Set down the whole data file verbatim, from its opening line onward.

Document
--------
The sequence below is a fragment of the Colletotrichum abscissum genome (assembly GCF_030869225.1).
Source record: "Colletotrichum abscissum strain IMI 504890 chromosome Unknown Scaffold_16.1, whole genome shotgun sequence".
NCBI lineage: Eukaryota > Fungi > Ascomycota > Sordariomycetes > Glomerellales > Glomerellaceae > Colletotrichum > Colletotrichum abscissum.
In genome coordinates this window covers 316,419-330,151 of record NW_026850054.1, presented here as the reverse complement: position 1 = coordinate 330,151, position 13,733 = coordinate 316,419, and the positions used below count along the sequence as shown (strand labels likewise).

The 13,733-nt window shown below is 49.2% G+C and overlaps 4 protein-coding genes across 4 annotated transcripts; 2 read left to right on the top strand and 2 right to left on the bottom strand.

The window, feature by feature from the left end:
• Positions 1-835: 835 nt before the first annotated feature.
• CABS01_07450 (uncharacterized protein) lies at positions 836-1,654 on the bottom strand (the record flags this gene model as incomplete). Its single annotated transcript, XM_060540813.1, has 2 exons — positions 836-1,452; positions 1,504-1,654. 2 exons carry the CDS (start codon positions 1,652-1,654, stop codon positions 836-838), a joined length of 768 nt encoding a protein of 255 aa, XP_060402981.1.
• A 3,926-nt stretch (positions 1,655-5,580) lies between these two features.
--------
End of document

The sequence below is a fragment of the Colletotrichum abscissum genome (assembly GCF_030869225.1).
Source record: "Colletotrichum abscissum strain IMI 504890 chromosome Unknown Scaffold_16.1, whole genome shotgun sequence".
NCBI lineage: Eukaryota > Fungi > Ascomycota > Sordariomycetes > Glomerellales > Glomerellaceae > Colletotrichum > Colletotrichum abscissum.
In genome coordinates this window covers 316,419-330,151 of record NW_026850054.1, presented here as the reverse complement: position 1 = coordinate 330,151, position 13,733 = coordinate 316,419, and the positions used below count along the sequence as shown (strand labels likewise).

The 13,733-nt window shown below is 49.2% G+C and overlaps 4 protein-coding genes across 4 annotated transcripts; 2 read left to right on the top strand and 2 right to left on the bottom strand.

The window, feature by feature from the left end:
• Positions 1-835: 835 nt before the first annotated feature.
• CABS01_07450 (uncharacterized protein) lies at positions 836-1,654 on the bottom strand (the record flags this gene model as incomplete). Its single annotated transcript, XM_060540813.1, has 2 exons — positions 836-1,452; positions 1,504-1,654. 2 exons carry the CDS (start codon positions 1,652-1,654, stop codon positions 836-838), a joined length of 768 nt encoding a protein of 255 aa, XP_060402981.1.
• A 3,926-nt stretch (positions 1,655-5,580) lies between these two features.